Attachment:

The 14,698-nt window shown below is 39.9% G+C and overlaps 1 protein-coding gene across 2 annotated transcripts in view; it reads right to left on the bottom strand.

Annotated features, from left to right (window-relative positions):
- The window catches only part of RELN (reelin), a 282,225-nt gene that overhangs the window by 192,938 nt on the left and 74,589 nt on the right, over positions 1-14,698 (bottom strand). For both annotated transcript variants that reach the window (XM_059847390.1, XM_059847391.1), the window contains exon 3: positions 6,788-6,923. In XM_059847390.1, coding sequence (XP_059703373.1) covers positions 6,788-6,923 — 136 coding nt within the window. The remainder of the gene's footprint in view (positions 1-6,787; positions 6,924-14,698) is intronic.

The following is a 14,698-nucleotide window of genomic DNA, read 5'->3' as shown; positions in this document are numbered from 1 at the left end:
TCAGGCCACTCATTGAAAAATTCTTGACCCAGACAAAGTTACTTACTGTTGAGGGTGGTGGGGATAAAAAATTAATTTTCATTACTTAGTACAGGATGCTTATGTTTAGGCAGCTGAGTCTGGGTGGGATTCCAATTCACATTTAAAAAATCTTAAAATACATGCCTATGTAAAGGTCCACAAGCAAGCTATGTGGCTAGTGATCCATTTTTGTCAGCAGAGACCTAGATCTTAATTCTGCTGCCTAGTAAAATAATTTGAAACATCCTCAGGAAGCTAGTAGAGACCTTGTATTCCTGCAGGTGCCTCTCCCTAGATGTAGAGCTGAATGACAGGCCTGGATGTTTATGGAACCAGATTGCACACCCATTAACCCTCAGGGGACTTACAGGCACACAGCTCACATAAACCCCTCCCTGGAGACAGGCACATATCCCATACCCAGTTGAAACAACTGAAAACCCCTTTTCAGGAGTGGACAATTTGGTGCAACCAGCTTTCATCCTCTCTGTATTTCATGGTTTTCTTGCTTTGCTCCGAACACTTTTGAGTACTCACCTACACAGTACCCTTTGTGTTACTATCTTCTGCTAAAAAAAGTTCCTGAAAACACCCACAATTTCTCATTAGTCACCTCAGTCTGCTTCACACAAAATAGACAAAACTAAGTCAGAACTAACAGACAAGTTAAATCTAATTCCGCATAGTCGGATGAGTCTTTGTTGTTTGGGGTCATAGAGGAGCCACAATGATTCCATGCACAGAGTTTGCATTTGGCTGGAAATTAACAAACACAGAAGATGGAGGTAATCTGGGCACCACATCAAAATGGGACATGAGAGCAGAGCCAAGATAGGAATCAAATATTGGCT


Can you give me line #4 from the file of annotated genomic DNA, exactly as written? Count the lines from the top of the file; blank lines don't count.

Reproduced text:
The following is a 14,698-nucleotide window of genomic DNA, read 5'->3' as shown; positions in this document are numbered from 1 at the left end: